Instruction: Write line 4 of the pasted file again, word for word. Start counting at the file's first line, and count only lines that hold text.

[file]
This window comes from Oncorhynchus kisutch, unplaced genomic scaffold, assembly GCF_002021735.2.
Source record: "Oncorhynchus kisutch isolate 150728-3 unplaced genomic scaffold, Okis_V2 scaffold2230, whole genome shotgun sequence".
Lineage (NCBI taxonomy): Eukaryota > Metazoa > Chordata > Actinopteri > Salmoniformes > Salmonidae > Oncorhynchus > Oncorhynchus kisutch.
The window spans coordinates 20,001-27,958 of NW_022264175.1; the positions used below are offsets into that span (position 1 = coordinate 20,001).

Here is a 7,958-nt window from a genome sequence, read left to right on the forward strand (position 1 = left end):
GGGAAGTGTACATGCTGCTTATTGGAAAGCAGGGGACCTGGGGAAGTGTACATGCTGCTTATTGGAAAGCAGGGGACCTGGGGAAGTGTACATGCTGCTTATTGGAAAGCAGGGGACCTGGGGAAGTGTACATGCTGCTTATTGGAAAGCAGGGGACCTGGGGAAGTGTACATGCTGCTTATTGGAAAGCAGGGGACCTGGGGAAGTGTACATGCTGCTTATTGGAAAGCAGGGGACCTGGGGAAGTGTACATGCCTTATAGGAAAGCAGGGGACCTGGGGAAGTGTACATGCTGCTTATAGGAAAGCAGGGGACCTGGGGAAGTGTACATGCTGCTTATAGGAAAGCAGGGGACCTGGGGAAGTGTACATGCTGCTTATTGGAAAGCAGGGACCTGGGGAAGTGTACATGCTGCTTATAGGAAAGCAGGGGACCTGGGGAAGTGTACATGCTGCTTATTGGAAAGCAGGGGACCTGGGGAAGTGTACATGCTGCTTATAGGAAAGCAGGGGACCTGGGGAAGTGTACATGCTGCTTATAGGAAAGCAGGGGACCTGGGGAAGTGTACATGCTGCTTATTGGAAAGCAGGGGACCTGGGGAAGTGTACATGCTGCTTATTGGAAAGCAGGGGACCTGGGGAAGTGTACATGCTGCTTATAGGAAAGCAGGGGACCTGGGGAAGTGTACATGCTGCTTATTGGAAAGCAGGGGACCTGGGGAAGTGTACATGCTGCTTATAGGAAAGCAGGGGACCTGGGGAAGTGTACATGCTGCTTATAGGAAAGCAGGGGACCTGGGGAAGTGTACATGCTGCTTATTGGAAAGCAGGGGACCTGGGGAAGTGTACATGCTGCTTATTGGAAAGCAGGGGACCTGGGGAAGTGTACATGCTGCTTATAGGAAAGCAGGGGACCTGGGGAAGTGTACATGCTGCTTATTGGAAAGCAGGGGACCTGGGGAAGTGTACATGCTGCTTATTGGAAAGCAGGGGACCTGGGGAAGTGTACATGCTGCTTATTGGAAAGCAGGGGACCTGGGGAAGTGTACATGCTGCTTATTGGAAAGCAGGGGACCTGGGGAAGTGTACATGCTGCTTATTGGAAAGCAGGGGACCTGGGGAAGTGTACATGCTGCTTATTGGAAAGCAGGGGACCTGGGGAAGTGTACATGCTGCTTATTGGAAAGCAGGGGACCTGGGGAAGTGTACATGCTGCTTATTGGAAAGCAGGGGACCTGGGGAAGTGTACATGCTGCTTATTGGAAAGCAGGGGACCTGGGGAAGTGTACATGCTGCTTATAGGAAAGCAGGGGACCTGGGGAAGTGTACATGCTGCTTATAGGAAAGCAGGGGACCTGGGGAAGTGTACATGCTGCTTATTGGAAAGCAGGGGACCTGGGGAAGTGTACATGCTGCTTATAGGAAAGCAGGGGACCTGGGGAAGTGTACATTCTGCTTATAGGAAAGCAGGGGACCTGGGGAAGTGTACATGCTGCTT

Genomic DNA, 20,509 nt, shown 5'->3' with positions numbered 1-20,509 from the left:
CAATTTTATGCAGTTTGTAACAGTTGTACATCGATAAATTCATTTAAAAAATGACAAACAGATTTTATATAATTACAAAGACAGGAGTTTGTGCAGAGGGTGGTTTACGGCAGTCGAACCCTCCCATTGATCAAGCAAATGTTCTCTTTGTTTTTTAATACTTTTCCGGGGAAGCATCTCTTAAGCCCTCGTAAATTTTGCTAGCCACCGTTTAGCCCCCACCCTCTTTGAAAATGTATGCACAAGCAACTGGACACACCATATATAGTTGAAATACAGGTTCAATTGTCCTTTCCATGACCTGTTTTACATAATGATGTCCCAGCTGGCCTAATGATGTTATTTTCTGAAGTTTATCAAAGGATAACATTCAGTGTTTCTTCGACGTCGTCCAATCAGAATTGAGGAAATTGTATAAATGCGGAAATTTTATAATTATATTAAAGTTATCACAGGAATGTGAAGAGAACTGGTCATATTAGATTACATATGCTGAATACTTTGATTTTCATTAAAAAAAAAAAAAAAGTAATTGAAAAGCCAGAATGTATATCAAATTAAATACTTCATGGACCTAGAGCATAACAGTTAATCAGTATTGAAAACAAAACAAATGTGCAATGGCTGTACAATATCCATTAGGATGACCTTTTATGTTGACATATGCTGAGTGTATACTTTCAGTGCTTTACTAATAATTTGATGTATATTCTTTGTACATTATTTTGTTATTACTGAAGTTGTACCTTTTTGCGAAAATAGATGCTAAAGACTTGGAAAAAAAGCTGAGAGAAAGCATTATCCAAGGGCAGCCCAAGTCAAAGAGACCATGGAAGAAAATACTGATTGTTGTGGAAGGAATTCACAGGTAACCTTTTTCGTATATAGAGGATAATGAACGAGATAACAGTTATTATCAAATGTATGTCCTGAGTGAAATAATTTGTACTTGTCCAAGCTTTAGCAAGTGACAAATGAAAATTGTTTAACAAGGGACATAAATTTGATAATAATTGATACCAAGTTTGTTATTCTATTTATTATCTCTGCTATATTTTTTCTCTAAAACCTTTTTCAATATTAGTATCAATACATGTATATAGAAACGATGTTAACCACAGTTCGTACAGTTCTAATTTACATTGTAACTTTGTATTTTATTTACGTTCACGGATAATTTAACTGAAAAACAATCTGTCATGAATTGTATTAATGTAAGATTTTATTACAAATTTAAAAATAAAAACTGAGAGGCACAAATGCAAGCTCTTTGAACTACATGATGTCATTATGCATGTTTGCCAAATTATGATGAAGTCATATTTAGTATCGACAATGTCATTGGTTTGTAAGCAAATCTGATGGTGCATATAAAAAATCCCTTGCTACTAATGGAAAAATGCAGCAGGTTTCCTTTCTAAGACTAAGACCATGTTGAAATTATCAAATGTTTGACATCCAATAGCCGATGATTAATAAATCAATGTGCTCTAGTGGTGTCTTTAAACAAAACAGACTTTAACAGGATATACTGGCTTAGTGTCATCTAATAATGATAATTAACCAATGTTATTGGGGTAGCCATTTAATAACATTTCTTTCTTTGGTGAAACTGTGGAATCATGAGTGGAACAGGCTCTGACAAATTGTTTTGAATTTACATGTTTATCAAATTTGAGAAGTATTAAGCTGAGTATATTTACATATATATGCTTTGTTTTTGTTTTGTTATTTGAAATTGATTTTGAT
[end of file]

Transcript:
The window spans coordinates 20,001-27,958 of NW_022264175.1; the positions used below are offsets into that span (position 1 = coordinate 20,001).